"The experience of a crisis immobilizes us for a long period of time. Our mind is focused on the disaster aspects of the situation, and we are unable to function effectively. We are unable to sleep or eat, and do not know how we are going to get past the terrible set of circumstances. We use our minds to focus on what is wrong, how painful it is, and how terrible it is going to be in the future." -Wayne Dyer
What Wayne Dyer says in that quote describes perfectly how I got stuck. And he goes on to say that when we're in it, we have no idea that what happened could be the beginning of a transformation. That one day we might even be glad for it, in some way. Raising my hand here about that, for sure.
Have you ever looked back on a time like that and realized that, awful as it was, it led to a positive transformation in your life? Maybe even to a deeper faith or spiritual practice?
That is what I am hoping for from this experience I am having. But what do you do when you want to find your way back to a spiritual practice, or take the next step in the journey of transformation, but you're not sure where or how to start?
"Perhaps you spend your time in centering prayer or meditation, practicing yoga, journaling, creating, or reading poetry. Simply choose a practice that helps you connect to the Divine and enables you to feel like your true self, whether the practice is traditional or unique to you. Do one or many, or perhaps consider changing them monthly or seasonally" ~ ASacredJourney
I like what she says here, and I agree. There are many ways to be spiritual, to connect to the truth of who you are, and choosing a spiritual practice you enjoy, whether it is traditional or not, is the best way to honor your desire for spirituality.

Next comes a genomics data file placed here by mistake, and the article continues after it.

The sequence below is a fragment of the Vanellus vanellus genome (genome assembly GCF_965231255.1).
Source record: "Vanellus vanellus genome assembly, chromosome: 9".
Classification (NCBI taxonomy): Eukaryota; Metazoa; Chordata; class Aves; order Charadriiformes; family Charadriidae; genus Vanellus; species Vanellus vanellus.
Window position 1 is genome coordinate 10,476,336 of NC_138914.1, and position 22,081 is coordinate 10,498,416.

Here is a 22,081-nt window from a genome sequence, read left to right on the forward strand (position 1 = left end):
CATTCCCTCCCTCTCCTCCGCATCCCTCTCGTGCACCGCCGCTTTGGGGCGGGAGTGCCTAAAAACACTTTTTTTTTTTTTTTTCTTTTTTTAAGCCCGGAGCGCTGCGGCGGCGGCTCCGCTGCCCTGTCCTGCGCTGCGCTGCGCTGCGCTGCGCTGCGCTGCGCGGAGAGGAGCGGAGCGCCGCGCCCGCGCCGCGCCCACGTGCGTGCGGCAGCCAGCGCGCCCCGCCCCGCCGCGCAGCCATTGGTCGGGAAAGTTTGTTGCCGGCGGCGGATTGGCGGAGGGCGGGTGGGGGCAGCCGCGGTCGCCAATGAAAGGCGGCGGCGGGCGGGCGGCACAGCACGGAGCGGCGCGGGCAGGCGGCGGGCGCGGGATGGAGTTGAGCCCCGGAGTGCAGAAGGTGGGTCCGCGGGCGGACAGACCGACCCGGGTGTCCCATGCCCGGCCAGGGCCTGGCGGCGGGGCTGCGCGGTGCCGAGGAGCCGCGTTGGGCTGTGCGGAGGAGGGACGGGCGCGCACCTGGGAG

It reminds me of a woman I met right before I graduated from high school. She told me she wasn't much for going to church, but she felt close to God whenever she was out in nature.
Did you ever watch The Waltons? Much to Olivia's consternation, she could rarely get her husband, John, inside a church. But he'd say that he believed; he just didn't want to practice his faith by going to church.
When I was younger, I thought that was the main reason for deciding what you believed - then, you'd know which church (or synagogue or mosque) to go to when it was time to worship. Now that I am older, I know that faith and spirituality can be practiced in any number of ways.
And it's personal. So you can get lots of ideas that might feel right to you, but you can't know for sure, until you try it.
So finding your way back or moving toward a deeper expression of spirituality or faith may look and sound and feel different to you than it does to your family or your best friend or your next-door neighbor.
And what has become important to me, in this weirdness where I kinda believe this, but may no longer believe that, and sometimes have a tuned-in moment but mostly only wish I did, is to let it be whatever it is right now. And to know that it just doesn't matter how it compares to what others are experiencing.
Even if they are people I love and admire.